Prediction: Apple Will Not Renew Google As Safari Default Search Engine
I’m going to predict that Apple and Google will not renew their Safari default search deal in the U.S. Both parties now have reasons not to renew. We don’t know precisely when their deal is up, but we know it’s this year. Previously, The Information reported that Microsoft and Yahoo are independently competing for the Safari business and that Apple’s Eddie Cue is […]
I’m going to predict that Apple and Google will not renew their Safari default search deal in the U.S. Both parties now have reasons not to renew.
We don’t know precisely when their deal is up, but we know it’s this year. Previously, The Information reported that Microsoft and Yahoo are independently competing for the Safari business and that Apple’s Eddie Cue is supervising the bake-off. Sources told The Information that Apple’s decision will be based “on the quality of the product as much as the potential money made from search ads.”
In 2011, Macquarie Capital estimated that Google earned $1.3 billion in search-related revenue from its default position on Safari. Of that, Google was supposed to have paid Apple over a billion dollars. In 2013, Morgan Stanley also estimated that Google paid Apple over $1 billion annually for the privilege of being the Safari default.
If these figures were correct at the time, they’re likely out-of-date today. If anything, there’s more mobile search volume and more revenue than in 2011 or 2013. Google’s net profit from Safari is substantially less than the $1 billion it probably pays Apple. Google is therefore probably willing to bet that its net will go up if it walks away from the deal.
Which do you use to search the web on your iPhone?
Google probably assumes that if it doesn’t renew Safari it can win “switchback” users or gain direct adoption for its Google search app in mobile. Google’s willingness to give up Firefox to Yahoo in the U.S. suggests that the company may not fight for Safari. For its part, Apple probably feels that it can switch to Bing (probably) or Yahoo and not alienate users, who could always return to Google if desired.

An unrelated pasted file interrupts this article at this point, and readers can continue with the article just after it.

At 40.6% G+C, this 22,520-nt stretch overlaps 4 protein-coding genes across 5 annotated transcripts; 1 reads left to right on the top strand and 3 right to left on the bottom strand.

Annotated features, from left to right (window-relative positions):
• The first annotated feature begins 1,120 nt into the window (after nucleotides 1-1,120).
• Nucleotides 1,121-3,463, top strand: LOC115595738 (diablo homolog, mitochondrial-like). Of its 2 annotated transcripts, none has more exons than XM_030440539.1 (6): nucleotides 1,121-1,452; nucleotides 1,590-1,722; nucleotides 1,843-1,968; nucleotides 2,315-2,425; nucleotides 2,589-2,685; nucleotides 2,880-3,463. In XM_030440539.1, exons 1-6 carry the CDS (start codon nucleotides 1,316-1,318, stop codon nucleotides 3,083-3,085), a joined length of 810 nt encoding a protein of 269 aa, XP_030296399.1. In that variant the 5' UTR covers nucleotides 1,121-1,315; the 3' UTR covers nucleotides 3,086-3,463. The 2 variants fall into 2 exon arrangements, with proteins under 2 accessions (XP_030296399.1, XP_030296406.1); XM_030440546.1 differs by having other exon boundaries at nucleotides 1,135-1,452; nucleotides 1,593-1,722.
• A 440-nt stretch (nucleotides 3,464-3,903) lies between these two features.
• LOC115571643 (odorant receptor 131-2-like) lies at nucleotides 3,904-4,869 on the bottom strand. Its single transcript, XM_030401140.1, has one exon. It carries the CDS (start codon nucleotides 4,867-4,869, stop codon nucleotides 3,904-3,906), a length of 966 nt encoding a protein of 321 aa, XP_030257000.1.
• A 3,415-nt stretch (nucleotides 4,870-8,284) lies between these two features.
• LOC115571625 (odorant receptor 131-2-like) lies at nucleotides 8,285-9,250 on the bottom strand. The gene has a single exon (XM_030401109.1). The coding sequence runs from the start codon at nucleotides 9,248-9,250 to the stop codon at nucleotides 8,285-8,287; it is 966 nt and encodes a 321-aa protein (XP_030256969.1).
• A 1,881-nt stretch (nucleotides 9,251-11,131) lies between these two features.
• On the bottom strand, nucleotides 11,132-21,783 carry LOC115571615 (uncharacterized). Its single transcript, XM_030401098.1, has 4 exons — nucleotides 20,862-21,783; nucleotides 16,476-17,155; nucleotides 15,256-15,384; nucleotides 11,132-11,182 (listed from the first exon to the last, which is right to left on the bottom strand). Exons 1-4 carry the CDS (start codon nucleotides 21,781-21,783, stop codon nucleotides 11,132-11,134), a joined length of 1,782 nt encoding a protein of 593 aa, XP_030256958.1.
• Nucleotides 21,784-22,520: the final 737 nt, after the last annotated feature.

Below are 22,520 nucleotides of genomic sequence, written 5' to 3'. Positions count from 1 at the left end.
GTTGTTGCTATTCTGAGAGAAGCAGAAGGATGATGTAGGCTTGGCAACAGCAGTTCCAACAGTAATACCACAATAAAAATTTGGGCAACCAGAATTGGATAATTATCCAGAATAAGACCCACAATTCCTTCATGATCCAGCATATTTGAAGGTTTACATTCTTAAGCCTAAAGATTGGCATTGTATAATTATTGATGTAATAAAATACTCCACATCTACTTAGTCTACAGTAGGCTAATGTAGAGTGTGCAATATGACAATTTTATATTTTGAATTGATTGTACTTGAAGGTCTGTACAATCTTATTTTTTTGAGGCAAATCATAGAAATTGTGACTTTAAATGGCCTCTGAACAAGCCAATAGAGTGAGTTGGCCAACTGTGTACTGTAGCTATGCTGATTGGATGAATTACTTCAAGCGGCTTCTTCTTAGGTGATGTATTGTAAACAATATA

There’s also the possibility of a “split the baby” arrangement where Apple uses Bing or Yahoo in the U.S. and Google outside the U.S., as Firefox did. Indeed, I think that’s a very likely scenario.
In 2012 (see above), I asked 500 U.S. iPhone users through Google Consumer Surveys how they searched on their iPhones. Most said they went directly to Google (64 percent). However, 26 percent used the Safari toolbar (probably Google). According to StatCounter, Google has an 84 percent mobile search market share in the U.S.
RKG’s Mark Ballard has estimated that ”roughly half of total paid search traffic [is] at stake in 2015 if the Safari search default is really up for grabs across devices.” According to StatCounter, Safari drives just under 26 percent of U.S. internet traffic (mobile + desktop). That’s second only to Chrome and more than IE.
Given pressure to grow revenues and profits, Google likely wants to get out from under that $1+ billion payment to Apple. And I suspect Apple doesn’t believe it’s necessary to have Google as its default engine any longer, as the Siri and Spotlight Bing deals suggest.
If my logic is correct, both parties are willing to roll the dice a bit. If so, Google is probably the one taking the bigger gamble.
Opinions expressed in this article are those of the guest author and not necessarily Search Engine Land. Staff authors are listed here.
New on Search Engine Land